Trade Targets: Strasburg, Leake and Odorizzi are Undervalued Pitchers

Here are some pitchers whose perceived value is less than their real value. Each of them is a solid trade target right now because you might be able to get them at a discount compared to what it will cost you in the offseason. These guys will be ranked highly on cheat sheets next Spring. Let’s dive right in…

Stephen Strasburg — Washington Nationals

9 Wins, 194 Ks in 163 innings, 3.53 ERA, 1.21 WHIP

Strasburg’s 3.53 ERA is easily the worst of his career and ranks him only 44th out of 93 qualifying starting pitchers in the majors. Is Strasburg really only a middle of the pack starting pitcher this year? Well, his 2.94 FIP is 16th in the league, his 2.51 xFIP is 3rd (behind only Kershaw and King Felix) and his 2.62 SIERA is 4th in baseball. You know how much I like K%-BB% and Strasburg’s is 5th in baseball at a stellar 23.2%, which is the best in his career for a full season. In fact, pretty much every one of Strasburg’s peripheral stats is better than his career averages. What does this mean? It means he has been pitching better than ever despite the fact that 26 starting pitchers are ranked higher than him in 5×5 roto leagues. Strasburg has a losing record again this year just like he did last year, but much of that is because the Nationals rarely score many runs behind him. His 4.42 runs per game of run support is 70th in the league this year. The Nationals’s below average Defensive Efficiency Rating of .700 is not doing Strasburg any favors either. His .336 BABIP is 40 points higher than his pre-2014 career average and is likely to come down as the season progresses. His ERA and WHIP will improve right along with his BABIP. Continue reading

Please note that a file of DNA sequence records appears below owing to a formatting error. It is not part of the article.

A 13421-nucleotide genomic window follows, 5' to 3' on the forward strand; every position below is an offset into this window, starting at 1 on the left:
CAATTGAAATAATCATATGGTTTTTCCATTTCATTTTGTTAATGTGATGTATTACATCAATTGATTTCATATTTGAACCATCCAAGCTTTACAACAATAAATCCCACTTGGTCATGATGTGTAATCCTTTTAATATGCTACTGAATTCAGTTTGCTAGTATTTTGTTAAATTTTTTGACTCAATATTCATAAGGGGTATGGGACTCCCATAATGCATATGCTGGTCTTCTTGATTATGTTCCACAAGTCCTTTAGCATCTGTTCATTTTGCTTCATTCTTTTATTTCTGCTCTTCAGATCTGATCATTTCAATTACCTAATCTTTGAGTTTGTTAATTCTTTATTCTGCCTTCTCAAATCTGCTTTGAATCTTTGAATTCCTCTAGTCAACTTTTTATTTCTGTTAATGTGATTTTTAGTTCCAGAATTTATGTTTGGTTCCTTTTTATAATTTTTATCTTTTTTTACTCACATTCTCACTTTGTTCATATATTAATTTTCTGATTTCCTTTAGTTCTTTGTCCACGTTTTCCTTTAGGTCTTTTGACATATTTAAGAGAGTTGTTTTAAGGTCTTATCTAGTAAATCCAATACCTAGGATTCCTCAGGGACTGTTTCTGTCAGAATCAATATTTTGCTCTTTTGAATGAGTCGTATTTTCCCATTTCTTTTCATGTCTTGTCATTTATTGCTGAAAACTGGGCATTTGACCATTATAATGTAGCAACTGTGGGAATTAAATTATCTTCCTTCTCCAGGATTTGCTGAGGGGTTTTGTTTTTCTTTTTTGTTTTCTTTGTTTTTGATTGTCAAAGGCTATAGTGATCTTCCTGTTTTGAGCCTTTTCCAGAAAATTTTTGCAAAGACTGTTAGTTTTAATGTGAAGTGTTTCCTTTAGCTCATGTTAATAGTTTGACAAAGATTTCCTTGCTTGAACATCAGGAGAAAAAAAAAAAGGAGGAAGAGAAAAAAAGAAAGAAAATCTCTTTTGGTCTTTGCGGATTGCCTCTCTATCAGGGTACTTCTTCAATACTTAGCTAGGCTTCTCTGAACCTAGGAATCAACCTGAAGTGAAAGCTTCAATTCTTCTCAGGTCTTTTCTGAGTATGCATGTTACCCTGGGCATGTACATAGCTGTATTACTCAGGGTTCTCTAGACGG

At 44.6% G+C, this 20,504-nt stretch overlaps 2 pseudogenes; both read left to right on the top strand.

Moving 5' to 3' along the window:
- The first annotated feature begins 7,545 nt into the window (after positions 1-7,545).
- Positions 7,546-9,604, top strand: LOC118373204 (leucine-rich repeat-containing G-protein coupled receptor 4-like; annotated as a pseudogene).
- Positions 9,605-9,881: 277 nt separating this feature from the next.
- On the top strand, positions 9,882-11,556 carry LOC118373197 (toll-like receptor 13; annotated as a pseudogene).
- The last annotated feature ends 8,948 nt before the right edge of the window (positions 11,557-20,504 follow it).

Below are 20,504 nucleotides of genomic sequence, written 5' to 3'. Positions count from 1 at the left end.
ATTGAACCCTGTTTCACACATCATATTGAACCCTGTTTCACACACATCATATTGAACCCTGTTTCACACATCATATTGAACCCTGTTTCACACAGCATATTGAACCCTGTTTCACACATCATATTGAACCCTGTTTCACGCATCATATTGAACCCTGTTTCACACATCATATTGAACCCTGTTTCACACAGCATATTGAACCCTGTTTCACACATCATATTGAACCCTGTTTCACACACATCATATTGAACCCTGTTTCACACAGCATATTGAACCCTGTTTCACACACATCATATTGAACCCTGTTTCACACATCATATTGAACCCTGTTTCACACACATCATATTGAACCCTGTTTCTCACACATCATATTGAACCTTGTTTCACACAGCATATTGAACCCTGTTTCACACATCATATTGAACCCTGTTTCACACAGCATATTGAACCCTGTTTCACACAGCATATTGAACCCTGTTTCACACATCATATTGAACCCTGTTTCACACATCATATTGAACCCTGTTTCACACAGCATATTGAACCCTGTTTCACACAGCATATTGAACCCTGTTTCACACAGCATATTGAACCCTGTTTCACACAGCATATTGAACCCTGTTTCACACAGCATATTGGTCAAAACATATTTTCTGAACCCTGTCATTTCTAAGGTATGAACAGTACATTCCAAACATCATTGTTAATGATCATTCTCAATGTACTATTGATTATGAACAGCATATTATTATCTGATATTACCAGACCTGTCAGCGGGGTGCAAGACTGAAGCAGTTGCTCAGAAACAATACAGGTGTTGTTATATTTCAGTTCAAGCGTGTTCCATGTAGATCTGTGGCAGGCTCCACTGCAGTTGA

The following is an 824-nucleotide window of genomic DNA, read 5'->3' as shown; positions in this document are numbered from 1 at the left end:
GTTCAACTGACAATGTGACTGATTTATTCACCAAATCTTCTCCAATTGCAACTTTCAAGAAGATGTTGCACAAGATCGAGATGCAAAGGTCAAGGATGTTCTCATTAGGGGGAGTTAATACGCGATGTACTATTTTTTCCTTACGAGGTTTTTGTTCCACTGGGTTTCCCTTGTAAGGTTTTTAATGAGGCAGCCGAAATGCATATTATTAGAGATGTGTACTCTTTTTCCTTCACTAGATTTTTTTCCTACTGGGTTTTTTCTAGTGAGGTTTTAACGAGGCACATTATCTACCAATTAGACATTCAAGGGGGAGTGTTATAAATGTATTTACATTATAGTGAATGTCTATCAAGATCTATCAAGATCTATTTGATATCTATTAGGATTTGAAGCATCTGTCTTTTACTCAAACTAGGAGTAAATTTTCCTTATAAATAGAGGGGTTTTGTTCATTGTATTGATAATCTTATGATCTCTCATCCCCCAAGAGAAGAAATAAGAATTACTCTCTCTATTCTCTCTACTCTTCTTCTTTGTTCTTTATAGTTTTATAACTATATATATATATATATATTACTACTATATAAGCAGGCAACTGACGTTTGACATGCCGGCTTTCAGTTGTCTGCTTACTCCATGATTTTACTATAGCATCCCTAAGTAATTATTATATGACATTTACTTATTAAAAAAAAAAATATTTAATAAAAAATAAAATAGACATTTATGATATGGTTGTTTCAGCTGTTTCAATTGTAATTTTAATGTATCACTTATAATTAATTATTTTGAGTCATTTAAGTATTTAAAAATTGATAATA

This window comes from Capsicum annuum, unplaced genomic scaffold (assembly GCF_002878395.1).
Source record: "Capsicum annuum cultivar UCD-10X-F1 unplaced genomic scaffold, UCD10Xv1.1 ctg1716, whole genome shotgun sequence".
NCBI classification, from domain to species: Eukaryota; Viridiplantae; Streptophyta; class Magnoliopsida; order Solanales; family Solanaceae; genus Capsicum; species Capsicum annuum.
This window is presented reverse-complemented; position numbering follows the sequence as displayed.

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Ace Pitchers Shot Down in Flames, Time to Panic?